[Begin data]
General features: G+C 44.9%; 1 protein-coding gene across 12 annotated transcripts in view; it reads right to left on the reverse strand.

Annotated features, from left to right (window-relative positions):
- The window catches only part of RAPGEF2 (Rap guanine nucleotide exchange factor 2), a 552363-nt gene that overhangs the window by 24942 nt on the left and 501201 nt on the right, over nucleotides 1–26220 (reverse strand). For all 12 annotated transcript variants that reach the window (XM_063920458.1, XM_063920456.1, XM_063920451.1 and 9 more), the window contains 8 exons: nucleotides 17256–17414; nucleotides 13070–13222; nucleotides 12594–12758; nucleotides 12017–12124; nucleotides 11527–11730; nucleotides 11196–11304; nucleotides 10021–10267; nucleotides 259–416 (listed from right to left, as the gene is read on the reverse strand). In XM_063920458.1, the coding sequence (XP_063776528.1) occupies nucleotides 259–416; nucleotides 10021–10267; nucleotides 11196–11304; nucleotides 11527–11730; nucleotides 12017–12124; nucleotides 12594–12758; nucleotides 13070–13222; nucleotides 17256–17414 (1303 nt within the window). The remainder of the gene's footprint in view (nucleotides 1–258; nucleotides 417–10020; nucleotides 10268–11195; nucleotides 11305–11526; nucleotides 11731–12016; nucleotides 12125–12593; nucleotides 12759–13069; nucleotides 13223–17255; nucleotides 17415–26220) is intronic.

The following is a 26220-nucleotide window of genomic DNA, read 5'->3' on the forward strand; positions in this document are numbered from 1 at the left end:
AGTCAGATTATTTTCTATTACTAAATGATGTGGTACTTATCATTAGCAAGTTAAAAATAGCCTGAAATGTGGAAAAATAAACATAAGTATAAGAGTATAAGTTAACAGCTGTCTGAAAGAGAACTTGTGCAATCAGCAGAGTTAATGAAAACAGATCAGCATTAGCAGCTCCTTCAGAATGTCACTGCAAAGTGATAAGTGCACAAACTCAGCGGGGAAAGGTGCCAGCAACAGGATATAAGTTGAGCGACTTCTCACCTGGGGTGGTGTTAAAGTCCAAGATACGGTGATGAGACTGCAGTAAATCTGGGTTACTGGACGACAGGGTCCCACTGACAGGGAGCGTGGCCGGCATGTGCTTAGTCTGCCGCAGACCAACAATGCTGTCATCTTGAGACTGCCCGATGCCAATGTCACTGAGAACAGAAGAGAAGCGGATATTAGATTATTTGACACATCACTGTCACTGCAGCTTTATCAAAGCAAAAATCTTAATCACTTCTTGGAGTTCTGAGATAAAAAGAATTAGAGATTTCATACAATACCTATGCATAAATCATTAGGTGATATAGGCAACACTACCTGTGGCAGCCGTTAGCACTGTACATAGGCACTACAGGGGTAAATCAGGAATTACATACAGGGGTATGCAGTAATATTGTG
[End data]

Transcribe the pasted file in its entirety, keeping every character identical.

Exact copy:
General features: G+C 44.9%; 1 protein-coding gene across 12 annotated transcripts in view; it reads right to left on the reverse strand.

Annotated features, from left to right (window-relative positions):
- The window catches only part of RAPGEF2 (Rap guanine nucleotide exchange factor 2), a 552363-nt gene that overhangs the window by 24942 nt on the left and 501201 nt on the right, over nucleotides 1–26220 (reverse strand). For all 12 annotated transcript variants that reach the window (XM_063920458.1, XM_063920456.1, XM_063920451.1 and 9 more), the window contains 8 exons: nucleotides 17256–17414; nucleotides 13070–13222; nucleotides 12594–12758; nucleotides 12017–12124; nucleotides 11527–11730; nucleotides 11196–11304; nucleotides 10021–10267; nucleotides 259–416 (listed from right to left, as the gene is read on the reverse strand). In XM_063920458.1, the coding sequence (XP_063776528.1) occupies nucleotides 259–416; nucleotides 10021–10267; nucleotides 11196–11304; nucleotides 11527–11730; nucleotides 12017–12124; nucleotides 12594–12758; nucleotides 13070–13222; nucleotides 17256–17414 (1303 nt within the window). The remainder of the gene's footprint in view (nucleotides 1–258; nucleotides 417–10020; nucleotides 10268–11195; nucleotides 11305–11526; nucleotides 11731–12016; nucleotides 12125–12593; nucleotides 12759–13069; nucleotides 13223–17255; nucleotides 17415–26220) is intronic.

The following is a 26220-nucleotide window of genomic DNA, read 5'->3' on the forward strand; positions in this document are numbered from 1 at the left end:
AGTCAGATTATTTTCTATTACTAAATGATGTGGTACTTATCATTAGCAAGTTAAAAATAGCCTGAAATGTGGAAAAATAAACATAAGTATAAGAGTATAAGTTAACAGCTGTCTGAAAGAGAACTTGTGCAATCAGCAGAGTTAATGAAAACAGATCAGCATTAGCAGCTCCTTCAGAATGTCACTGCAAAGTGATAAGTGCACAAACTCAGCGGGGAAAGGTGCCAGCAACAGGATATAAGTTGAGCGACTTCTCACCTGGGGTGGTGTTAAAGTCCAAGATACGGTGATGAGACTGCAGTAAATCTGGGTTACTGGACGACAGGGTCCCACTGACAGGGAGCGTGGCCGGCATGTGCTTAGTCTGCCGCAGACCAACAATGCTGTCATCTTGAGACTGCCCGATGCCAATGTCACTGAGAACAGAAGAGAAGCGGATATTAGATTATTTGACACATCACTGTCACTGCAGCTTTATCAAAGCAAAAATCTTAATCACTTCTTGGAGTTCTGAGATAAAAAGAATTAGAGATTTCATACAATACCTATGCATAAATCATTAGGTGATATAGGCAACACTACCTGTGGCAGCCGTTAGCACTGTACATAGGCACTACAGGGGTAAATCAGGAATTACATACAGGGGTATGCAGTAATATTGTG